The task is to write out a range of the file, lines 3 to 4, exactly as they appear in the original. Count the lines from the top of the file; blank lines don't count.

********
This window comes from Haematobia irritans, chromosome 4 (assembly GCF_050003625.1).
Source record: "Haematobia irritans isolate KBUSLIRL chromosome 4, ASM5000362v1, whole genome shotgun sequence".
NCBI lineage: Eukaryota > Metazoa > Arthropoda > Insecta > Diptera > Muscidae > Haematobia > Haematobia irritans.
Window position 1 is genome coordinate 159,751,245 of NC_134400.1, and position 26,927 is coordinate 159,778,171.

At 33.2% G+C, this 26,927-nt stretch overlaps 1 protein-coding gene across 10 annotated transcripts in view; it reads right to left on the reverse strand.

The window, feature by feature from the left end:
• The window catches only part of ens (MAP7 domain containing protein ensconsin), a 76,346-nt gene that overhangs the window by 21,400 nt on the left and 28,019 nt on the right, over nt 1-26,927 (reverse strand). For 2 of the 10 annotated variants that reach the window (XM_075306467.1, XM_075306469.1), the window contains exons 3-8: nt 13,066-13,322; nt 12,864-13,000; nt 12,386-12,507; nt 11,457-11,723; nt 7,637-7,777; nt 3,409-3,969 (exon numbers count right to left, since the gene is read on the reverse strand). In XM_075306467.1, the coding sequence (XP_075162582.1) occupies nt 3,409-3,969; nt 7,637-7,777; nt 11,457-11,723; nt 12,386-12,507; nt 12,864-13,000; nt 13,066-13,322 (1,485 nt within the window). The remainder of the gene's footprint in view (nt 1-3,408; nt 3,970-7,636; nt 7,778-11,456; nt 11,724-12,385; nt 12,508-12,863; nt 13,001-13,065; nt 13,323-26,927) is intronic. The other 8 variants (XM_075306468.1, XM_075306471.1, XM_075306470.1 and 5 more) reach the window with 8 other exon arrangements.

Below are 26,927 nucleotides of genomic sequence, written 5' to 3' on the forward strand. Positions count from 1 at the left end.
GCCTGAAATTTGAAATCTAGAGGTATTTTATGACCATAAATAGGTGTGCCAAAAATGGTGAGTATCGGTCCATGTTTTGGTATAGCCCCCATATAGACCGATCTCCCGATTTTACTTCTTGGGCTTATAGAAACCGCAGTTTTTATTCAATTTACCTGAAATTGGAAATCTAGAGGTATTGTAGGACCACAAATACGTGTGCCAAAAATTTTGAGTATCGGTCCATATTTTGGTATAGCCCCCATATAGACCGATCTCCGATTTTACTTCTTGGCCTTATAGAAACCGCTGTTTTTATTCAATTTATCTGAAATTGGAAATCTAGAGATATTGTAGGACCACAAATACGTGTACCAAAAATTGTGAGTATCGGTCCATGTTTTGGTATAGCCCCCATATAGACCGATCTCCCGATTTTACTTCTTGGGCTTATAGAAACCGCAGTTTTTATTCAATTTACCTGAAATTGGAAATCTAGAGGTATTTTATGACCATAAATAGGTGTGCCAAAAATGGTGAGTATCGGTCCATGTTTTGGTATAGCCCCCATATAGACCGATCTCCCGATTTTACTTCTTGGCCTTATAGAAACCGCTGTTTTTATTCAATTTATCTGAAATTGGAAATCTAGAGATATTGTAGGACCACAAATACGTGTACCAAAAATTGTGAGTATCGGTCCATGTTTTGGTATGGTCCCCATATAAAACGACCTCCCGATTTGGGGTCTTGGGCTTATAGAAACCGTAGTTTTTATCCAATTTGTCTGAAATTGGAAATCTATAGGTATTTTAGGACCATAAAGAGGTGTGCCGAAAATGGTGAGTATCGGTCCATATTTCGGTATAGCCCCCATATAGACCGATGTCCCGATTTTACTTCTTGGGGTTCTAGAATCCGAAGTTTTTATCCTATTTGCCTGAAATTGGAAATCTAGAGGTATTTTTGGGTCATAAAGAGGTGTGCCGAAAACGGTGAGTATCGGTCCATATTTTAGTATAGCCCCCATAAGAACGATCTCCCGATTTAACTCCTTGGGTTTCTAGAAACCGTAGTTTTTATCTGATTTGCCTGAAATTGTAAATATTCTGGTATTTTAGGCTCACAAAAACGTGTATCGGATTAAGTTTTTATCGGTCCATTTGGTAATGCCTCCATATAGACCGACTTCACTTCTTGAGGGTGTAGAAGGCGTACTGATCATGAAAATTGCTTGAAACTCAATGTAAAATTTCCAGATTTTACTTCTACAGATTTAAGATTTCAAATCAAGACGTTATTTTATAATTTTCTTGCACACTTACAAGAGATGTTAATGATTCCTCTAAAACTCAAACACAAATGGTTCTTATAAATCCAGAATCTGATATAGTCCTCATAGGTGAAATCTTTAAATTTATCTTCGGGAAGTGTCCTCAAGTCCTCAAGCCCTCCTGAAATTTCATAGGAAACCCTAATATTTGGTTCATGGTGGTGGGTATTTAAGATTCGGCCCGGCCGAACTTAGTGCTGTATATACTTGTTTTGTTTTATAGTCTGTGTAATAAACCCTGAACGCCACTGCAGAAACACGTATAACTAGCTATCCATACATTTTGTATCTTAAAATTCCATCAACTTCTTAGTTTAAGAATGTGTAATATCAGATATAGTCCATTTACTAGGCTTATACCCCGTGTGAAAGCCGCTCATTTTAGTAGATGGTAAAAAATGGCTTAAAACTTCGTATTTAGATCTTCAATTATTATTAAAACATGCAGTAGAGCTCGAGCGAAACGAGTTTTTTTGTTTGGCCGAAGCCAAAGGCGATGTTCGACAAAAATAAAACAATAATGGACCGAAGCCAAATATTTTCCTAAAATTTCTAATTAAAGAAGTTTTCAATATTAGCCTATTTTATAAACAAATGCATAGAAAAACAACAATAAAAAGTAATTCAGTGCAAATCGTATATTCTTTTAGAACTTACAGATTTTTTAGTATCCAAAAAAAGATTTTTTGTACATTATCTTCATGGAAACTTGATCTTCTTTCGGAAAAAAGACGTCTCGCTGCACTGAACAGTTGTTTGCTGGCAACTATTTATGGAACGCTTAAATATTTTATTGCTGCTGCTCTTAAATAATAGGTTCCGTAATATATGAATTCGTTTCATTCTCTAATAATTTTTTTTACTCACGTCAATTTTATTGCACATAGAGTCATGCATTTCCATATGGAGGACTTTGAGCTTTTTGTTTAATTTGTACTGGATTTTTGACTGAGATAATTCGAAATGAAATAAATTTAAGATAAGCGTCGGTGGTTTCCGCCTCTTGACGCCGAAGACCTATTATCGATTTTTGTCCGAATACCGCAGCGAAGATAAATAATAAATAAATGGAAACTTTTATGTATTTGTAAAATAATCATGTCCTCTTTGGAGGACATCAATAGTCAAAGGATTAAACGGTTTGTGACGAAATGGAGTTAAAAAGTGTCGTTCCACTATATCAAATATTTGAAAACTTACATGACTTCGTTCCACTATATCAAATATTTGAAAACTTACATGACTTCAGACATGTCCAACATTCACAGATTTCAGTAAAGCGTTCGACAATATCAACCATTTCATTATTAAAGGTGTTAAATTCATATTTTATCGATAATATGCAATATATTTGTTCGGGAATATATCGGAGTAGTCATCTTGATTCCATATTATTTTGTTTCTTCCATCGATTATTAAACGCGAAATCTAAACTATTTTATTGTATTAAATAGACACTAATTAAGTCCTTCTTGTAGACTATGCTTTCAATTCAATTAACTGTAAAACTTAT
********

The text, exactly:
NCBI lineage: Eukaryota > Metazoa > Arthropoda > Insecta > Diptera > Muscidae > Haematobia > Haematobia irritans.
Window position 1 is genome coordinate 159,751,245 of NC_134400.1, and position 26,927 is coordinate 159,778,171.